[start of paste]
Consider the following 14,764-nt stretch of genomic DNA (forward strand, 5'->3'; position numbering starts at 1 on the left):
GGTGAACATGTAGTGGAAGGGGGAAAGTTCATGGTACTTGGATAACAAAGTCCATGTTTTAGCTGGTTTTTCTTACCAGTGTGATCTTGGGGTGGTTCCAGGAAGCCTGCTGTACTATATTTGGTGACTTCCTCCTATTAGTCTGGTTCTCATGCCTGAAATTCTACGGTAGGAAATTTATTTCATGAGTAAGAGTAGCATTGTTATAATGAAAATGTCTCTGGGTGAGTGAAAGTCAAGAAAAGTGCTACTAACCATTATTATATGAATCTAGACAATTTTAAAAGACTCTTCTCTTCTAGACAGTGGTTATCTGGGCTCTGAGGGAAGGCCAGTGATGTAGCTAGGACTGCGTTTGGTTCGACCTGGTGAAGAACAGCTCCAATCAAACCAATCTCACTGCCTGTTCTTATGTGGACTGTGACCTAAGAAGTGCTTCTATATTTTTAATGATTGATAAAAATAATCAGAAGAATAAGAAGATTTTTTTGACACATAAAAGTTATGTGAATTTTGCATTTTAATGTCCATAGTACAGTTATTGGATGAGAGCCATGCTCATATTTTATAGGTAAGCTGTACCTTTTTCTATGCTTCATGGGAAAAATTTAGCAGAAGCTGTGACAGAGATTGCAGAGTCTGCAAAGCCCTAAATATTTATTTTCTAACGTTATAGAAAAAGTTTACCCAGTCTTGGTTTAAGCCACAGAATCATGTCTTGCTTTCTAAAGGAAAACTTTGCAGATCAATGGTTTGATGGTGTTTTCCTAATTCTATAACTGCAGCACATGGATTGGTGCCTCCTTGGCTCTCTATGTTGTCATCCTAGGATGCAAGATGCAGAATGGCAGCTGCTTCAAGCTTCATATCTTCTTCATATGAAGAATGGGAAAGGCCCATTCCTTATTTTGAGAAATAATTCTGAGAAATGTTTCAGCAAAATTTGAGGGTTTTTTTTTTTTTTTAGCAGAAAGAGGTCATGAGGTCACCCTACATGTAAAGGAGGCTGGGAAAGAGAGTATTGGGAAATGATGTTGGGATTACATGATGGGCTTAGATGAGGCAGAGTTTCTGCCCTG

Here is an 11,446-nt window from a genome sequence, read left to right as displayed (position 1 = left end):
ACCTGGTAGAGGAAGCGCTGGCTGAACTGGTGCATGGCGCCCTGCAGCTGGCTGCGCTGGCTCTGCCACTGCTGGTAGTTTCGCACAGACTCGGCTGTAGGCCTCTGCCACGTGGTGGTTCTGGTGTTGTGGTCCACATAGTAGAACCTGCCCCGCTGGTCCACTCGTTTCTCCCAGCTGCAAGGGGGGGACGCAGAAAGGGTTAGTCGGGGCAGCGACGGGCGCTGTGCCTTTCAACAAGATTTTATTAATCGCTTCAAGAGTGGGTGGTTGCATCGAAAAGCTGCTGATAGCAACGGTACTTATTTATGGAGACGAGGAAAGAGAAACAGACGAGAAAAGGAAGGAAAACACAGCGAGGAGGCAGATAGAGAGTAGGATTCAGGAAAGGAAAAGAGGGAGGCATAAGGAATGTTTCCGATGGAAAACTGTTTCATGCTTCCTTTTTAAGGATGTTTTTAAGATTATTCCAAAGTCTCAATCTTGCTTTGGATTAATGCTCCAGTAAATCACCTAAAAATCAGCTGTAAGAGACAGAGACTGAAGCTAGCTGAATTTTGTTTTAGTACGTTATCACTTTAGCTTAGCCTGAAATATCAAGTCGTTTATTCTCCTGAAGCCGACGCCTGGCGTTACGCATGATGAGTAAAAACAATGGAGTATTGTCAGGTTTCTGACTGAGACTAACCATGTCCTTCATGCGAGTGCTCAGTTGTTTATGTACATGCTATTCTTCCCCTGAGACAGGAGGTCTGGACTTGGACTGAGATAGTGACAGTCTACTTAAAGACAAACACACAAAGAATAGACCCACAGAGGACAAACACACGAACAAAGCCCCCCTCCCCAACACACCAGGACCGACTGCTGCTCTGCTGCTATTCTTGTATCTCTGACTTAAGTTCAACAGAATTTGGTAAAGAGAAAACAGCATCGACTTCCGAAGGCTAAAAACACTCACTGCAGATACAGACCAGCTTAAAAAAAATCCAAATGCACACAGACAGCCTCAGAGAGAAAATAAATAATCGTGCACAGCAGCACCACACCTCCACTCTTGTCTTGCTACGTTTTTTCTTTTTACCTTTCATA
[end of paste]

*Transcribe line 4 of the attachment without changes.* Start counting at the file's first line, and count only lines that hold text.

ACCTGGTAGAGGAAGCGCTGGCTGAACTGGTGCATGGCGCCCTGCAGCTGGCTGCGCTGGCTCTGCCACTGCTGGTAGTTTCGCACAGACTCGGCTGTAGGCCTCTGCCACGTGGTGGTTCTGGTGTTGTGGTCCACATAGTAGAACCTGCCCCGCTGGTCCACTCGTTTCTCCCAGCTGCAAGGGGGGGACGCAGAAAGGGTTAGTCGGGGCAGCGACGGGCGCTGTGCCTTTCAACAAGATTTTATTAATCGCTTCAAGAGTGGGTGGTTGCATCGAAAAGCTGCTGATAGCAACGGTACTTATTTATGGAGACGAGGAAAGAGAAACAGACGAGAAAAGGAAGGAAAACACAGCGAGGAGGCAGATAGAGAGTAGGATTCAGGAAAGGAAAAGAGGGAGGCATAAGGAATGTTTCCGATGGAAAACTGTTTCATGCTTCCTTTTTAAGGATGTTTTTAAGATTATTCCAAAGTCTCAATCTTGCTTTGGATTAATGCTCCAGTAAATCACCTAAAAATCAGCTGTAAGAGACAGAGACTGAAGCTAGCTGAATTTTGTTTTAGTACGTTATCACTTTAGCTTAGCCTGAAATATCAAGTCGTTTATTCTCCTGAAGCCGACGCCTGGCGTTACGCATGATGAGTAAAAACAATGGAGTATTGTCAGGTTTCTGACTGAGACTAACCATGTCCTTCATGCGAGTGCTCAGTTGTTTATGTACATGCTATTCTTCCCCTGAGACAGGAGGTCTGGACTTGGACTGAGATAGTGACAGTCTACTTAAAGACAAACACACAAAGAATAGACCCACAGAGGACAAACACACGAACAAAGCCCCCCTCCCCAACACACCAGGACCGACTGCTGCTCTGCTGCTATTCTTGTATCTCTGACTTAAGTTCAACAGAATTTGGTAAAGAGAAAACAGCATCGACTTCCGAAGGCTAAAAACACTCACTGCAGATACAGACCAGCTTAAAAAAAATCCAAATGCACACAGACAGCCTCAGAGAGAAAATAAATAATCGTGCACAGCAGCACCACACCTCCACTCTTGTCTTGCTACGTTTTTTCTTTTTACCTTTCATA